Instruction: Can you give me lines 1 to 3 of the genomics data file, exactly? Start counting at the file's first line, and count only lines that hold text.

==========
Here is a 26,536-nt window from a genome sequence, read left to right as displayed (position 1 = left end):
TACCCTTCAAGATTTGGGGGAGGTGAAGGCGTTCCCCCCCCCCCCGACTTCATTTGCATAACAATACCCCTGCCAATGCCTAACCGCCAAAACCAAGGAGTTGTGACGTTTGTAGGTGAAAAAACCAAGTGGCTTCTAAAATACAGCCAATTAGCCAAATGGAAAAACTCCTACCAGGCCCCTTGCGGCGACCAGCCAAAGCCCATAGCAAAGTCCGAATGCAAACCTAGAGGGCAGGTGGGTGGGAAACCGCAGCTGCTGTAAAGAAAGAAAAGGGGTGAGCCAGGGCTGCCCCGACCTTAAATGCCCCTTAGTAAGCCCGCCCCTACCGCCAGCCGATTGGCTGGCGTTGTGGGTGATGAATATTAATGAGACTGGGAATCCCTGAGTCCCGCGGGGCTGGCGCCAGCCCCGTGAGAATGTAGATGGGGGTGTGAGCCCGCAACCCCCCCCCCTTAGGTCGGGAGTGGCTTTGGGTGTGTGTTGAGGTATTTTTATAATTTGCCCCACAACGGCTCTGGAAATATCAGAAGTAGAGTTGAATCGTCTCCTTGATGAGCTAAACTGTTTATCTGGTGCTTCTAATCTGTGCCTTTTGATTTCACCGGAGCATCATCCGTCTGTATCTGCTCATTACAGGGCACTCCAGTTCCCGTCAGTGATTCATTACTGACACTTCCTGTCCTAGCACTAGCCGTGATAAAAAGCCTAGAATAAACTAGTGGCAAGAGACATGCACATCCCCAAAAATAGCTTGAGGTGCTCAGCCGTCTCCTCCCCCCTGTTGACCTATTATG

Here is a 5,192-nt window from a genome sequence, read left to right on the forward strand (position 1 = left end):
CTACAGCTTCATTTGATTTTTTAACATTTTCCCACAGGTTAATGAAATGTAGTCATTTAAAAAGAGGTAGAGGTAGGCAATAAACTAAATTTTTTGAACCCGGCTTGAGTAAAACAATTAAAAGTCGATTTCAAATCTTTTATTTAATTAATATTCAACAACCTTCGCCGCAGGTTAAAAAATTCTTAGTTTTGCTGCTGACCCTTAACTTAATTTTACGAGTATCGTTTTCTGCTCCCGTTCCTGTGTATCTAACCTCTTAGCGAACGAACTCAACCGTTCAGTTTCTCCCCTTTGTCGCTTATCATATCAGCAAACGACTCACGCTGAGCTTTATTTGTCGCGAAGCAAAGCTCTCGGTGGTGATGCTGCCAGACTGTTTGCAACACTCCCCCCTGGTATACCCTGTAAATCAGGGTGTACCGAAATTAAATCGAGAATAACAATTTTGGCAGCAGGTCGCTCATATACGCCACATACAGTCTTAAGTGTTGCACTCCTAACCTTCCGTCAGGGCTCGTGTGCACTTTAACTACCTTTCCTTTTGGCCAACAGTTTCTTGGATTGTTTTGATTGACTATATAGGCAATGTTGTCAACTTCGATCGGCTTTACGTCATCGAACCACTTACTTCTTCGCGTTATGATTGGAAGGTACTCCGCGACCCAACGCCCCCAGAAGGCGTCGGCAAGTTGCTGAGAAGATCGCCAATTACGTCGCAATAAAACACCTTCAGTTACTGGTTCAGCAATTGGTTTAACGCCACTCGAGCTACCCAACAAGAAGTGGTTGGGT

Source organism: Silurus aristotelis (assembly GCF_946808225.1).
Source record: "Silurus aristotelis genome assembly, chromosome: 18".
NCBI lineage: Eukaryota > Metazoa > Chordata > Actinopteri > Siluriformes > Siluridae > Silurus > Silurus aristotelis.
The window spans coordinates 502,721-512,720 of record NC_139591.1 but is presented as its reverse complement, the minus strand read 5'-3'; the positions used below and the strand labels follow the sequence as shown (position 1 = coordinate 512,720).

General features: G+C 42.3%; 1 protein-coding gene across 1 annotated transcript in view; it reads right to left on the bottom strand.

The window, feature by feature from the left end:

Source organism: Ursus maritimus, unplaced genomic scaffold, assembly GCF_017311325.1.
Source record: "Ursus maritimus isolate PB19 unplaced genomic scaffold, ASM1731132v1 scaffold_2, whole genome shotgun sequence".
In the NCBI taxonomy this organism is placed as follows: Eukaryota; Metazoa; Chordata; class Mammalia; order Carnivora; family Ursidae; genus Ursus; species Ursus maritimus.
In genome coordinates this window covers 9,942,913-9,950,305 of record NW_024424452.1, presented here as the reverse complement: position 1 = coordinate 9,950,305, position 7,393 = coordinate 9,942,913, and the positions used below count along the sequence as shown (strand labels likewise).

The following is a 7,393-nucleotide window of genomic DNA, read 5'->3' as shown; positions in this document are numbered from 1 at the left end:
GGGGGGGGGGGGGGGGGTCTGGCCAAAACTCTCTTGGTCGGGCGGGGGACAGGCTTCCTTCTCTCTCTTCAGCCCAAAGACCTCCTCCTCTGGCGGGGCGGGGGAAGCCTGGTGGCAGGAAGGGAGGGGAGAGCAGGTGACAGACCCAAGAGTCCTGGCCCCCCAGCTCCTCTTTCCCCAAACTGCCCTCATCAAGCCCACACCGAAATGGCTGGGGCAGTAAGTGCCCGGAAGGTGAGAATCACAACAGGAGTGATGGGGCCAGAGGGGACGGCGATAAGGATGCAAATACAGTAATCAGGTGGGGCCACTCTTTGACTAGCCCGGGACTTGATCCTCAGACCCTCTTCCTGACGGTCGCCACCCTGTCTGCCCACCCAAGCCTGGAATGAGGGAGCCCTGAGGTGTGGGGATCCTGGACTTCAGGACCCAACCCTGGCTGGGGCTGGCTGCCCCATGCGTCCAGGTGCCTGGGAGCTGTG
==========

Here is a 26,536-nt window from a genome sequence, read left to right as displayed (position 1 = left end):
TACCCTTCAAGATTTGGGGGAGGTGAAGGCGTTCCCCCCCCCCCCGACTTCATTTGCATAACAATACCCCTGCCAATGCCTAACCGCCAAAACCAAGGAGTTGTGACGTTTGTAGGTGAAAAAACCAAGTGGCTTCTAAAATACAGCCAATTAGCCAAATGGAAAAACTCCTACCAGGCCCCTTGCGGCGACCAGCCAAAGCCCATAGCAAAGTCCGAATGCAAACCTAGAGGGCAGGTGGGTGGGAAACCGCAGCTGCTGTAAAGAAAGAAAAGGGGTGAGCCAGGGCTGCCCCGACCTTAAATGCCCCTTAGTAAGCCCGCCCCTACCGCCAGCCGATTGGCTGGCGTTGTGGGTGATGAATATTAATGAGACTGGGAATCCCTGAGTCCCGCGGGGCTGGCGCCAGCCCCGTGAGAATGTAGATGGGGGTGTGAGCCCGCAACCCCCCCCCCTTAGGTCGGGAGTGGCTTTGGGTGTGTGTTGAGGTATTTTTATAATTTGCCCCACAACGGCTCTGGAAATATCAGAAGTAGAGTTGAATCGTCTCCTTGATGAGCTAAACTGTTTATCTGGTGCTTCTAATCTGTGCCTTTTGATTTCACCGGAGCATCATCCGTCTGTATCTGCTCATTACAGGGCACTCCAGTTCCCGTCAGTGATTCATTACTGACACTTCCTGTCCTAGCACTAGCCGTGATAAAAAGCCTAGAATAAACTAGTGGCAAGAGACATGCACATCCCCAAAAATAGCTTGAGGTGCTCAGCCGTCTCCTCCCCCCTGTTGACCTATTATG

Here is a 5,192-nt window from a genome sequence, read left to right on the forward strand (position 1 = left end):